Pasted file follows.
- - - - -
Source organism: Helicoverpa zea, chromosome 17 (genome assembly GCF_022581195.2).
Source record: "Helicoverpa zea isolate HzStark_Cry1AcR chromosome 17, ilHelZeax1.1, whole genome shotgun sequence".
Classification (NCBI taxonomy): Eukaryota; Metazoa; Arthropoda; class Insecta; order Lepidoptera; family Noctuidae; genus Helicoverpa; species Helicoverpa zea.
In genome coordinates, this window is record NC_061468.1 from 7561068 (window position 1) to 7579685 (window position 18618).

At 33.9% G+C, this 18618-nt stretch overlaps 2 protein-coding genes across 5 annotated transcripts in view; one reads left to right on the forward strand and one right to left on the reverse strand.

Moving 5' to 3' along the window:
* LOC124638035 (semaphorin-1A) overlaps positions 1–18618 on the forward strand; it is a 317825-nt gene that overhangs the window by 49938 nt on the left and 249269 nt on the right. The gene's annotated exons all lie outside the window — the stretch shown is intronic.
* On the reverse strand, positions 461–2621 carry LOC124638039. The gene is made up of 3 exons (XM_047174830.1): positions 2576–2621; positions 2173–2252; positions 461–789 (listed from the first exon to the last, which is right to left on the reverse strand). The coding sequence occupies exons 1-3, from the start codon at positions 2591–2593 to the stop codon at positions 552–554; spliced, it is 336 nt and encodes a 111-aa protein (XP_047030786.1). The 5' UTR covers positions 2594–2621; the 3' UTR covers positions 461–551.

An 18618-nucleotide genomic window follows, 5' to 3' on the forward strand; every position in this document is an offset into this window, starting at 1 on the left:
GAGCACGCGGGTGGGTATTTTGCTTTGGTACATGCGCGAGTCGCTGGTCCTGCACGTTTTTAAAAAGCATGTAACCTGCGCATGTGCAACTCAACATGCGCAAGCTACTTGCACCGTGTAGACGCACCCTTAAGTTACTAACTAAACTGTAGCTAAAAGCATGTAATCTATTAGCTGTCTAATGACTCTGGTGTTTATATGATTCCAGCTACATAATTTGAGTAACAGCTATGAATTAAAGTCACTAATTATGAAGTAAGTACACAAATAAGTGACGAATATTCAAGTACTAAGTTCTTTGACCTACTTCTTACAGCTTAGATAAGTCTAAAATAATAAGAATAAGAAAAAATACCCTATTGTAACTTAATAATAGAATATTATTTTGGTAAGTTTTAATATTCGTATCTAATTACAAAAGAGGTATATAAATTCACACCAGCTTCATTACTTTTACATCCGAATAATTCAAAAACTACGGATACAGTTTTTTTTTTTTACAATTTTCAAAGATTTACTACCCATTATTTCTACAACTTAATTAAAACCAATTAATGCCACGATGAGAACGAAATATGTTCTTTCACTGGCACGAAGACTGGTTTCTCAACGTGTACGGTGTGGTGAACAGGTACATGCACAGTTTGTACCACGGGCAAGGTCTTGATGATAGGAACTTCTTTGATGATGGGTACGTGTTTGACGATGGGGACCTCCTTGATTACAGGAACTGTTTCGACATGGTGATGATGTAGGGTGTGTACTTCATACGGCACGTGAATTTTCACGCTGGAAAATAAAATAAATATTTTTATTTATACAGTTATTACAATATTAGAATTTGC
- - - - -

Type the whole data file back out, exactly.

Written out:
Source organism: Helicoverpa zea, chromosome 17 (genome assembly GCF_022581195.2).
Source record: "Helicoverpa zea isolate HzStark_Cry1AcR chromosome 17, ilHelZeax1.1, whole genome shotgun sequence".
Classification (NCBI taxonomy): Eukaryota; Metazoa; Arthropoda; class Insecta; order Lepidoptera; family Noctuidae; genus Helicoverpa; species Helicoverpa zea.
In genome coordinates, this window is record NC_061468.1 from 7561068 (window position 1) to 7579685 (window position 18618).

At 33.9% G+C, this 18618-nt stretch overlaps 2 protein-coding genes across 5 annotated transcripts in view; one reads left to right on the forward strand and one right to left on the reverse strand.

Moving 5' to 3' along the window:
* LOC124638035 (semaphorin-1A) overlaps positions 1–18618 on the forward strand; it is a 317825-nt gene that overhangs the window by 49938 nt on the left and 249269 nt on the right. The gene's annotated exons all lie outside the window — the stretch shown is intronic.
* On the reverse strand, positions 461–2621 carry LOC124638039. The gene is made up of 3 exons (XM_047174830.1): positions 2576–2621; positions 2173–2252; positions 461–789 (listed from the first exon to the last, which is right to left on the reverse strand). The coding sequence occupies exons 1-3, from the start codon at positions 2591–2593 to the stop codon at positions 552–554; spliced, it is 336 nt and encodes a 111-aa protein (XP_047030786.1). The 5' UTR covers positions 2594–2621; the 3' UTR covers positions 461–551.

An 18618-nucleotide genomic window follows, 5' to 3' on the forward strand; every position in this document is an offset into this window, starting at 1 on the left:
GAGCACGCGGGTGGGTATTTTGCTTTGGTACATGCGCGAGTCGCTGGTCCTGCACGTTTTTAAAAAGCATGTAACCTGCGCATGTGCAACTCAACATGCGCAAGCTACTTGCACCGTGTAGACGCACCCTTAAGTTACTAACTAAACTGTAGCTAAAAGCATGTAATCTATTAGCTGTCTAATGACTCTGGTGTTTATATGATTCCAGCTACATAATTTGAGTAACAGCTATGAATTAAAGTCACTAATTATGAAGTAAGTACACAAATAAGTGACGAATATTCAAGTACTAAGTTCTTTGACCTACTTCTTACAGCTTAGATAAGTCTAAAATAATAAGAATAAGAAAAAATACCCTATTGTAACTTAATAATAGAATATTATTTTGGTAAGTTTTAATATTCGTATCTAATTACAAAAGAGGTATATAAATTCACACCAGCTTCATTACTTTTACATCCGAATAATTCAAAAACTACGGATACAGTTTTTTTTTTTTACAATTTTCAAAGATTTACTACCCATTATTTCTACAACTTAATTAAAACCAATTAATGCCACGATGAGAACGAAATATGTTCTTTCACTGGCACGAAGACTGGTTTCTCAACGTGTACGGTGTGGTGAACAGGTACATGCACAGTTTGTACCACGGGCAAGGTCTTGATGATAGGAACTTCTTTGATGATGGGTACGTGTTTGACGATGGGGACCTCCTTGATTACAGGAACTGTTTCGACATGGTGATGATGTAGGGTGTGTACTTCATACGGCACGTGAATTTTCACGCTGGAAAATAAAATAAATATTTTTATTTATACAGTTATTACAATATTAGAATTTGC